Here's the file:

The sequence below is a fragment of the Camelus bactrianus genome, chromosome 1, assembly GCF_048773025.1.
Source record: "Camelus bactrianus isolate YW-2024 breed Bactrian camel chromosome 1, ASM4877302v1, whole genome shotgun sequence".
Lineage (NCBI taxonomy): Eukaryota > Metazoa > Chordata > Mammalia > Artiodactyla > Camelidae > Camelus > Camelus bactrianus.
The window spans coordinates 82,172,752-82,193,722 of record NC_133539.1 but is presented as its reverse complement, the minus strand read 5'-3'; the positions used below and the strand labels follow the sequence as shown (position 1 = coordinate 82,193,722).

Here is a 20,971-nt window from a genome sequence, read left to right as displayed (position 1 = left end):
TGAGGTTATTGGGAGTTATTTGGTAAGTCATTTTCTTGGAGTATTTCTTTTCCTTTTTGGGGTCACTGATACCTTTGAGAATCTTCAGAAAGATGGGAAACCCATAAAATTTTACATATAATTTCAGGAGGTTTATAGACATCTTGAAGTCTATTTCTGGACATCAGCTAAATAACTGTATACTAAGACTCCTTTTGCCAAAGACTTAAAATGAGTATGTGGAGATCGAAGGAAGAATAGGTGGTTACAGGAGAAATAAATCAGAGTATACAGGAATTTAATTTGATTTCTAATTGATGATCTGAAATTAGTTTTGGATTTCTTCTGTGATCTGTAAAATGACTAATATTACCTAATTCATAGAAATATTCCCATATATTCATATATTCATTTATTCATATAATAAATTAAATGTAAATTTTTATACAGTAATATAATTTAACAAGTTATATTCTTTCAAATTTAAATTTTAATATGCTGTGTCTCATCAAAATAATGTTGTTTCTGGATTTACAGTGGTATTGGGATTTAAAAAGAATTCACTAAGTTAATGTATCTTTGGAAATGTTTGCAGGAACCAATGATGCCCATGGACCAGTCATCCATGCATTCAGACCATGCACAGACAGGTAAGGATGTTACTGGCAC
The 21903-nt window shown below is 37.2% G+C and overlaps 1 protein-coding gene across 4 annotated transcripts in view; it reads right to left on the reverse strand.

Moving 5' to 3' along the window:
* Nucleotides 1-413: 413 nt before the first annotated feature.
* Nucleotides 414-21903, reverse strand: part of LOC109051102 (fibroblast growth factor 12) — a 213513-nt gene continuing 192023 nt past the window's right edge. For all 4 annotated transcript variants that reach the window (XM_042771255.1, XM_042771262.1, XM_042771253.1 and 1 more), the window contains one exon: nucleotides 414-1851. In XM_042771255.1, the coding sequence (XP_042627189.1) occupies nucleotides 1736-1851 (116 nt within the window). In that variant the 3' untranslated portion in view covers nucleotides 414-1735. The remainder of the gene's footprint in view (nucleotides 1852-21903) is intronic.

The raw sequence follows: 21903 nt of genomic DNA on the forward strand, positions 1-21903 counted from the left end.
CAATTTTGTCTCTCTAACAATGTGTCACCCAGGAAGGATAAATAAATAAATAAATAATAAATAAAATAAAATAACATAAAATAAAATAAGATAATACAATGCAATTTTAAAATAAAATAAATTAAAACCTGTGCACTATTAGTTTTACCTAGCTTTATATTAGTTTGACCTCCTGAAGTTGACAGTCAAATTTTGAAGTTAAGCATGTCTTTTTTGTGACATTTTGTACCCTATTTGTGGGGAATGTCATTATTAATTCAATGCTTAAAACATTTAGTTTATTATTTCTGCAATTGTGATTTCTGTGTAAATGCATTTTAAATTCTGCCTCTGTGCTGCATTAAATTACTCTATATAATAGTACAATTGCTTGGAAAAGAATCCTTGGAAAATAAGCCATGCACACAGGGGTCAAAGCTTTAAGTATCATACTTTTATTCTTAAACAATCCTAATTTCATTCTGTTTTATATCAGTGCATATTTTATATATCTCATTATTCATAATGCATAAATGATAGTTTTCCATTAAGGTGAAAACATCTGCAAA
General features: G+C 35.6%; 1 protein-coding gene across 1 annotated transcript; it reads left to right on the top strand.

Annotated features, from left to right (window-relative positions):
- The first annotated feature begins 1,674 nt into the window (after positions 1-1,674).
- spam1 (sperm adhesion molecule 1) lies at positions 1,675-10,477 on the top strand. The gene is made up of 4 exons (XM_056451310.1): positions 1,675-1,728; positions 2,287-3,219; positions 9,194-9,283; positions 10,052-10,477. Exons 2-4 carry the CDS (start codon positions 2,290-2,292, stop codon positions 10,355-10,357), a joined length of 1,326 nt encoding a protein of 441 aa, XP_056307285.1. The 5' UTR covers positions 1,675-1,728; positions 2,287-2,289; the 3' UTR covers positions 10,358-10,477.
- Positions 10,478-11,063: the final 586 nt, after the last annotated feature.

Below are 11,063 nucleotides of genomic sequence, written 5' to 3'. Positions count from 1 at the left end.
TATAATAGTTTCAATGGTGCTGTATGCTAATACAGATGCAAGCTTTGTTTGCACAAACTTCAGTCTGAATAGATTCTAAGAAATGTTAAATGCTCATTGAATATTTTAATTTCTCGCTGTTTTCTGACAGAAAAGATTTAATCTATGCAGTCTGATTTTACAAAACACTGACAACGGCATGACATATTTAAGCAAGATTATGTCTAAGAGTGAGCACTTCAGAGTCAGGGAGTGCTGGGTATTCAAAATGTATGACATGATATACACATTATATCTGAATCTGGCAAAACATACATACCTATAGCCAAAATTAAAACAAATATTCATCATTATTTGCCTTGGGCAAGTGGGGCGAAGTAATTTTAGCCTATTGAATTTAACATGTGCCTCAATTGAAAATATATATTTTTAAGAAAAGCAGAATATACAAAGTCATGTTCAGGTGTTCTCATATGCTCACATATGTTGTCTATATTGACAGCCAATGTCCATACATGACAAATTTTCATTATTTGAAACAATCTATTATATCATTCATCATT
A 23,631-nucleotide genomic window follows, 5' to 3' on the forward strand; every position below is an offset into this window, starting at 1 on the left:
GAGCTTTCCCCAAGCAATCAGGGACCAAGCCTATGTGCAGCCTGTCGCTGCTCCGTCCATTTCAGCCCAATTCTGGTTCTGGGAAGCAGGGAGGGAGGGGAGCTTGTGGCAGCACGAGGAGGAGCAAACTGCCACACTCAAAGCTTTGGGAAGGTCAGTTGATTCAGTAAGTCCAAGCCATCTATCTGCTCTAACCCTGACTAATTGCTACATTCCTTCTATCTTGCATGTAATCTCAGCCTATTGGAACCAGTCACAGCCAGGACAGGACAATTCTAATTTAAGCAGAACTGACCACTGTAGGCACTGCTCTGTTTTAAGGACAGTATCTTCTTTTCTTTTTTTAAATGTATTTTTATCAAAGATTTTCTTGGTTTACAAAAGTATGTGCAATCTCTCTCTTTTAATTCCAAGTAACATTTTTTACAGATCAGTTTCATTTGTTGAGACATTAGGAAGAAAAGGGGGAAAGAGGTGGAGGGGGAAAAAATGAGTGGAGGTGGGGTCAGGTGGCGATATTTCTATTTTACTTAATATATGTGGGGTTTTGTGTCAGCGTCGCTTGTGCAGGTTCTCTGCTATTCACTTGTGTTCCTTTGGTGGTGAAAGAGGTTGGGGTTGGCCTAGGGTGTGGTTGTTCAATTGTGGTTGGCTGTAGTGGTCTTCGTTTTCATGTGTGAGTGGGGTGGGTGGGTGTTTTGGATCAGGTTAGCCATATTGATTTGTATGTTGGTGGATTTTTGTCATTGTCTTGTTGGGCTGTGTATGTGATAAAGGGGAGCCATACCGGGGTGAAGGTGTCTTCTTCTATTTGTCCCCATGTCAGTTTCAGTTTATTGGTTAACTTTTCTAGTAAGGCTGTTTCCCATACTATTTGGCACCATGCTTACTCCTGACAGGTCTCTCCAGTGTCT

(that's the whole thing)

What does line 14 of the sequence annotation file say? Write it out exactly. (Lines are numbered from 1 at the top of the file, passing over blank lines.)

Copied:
Annotated features, from left to right (window-relative positions):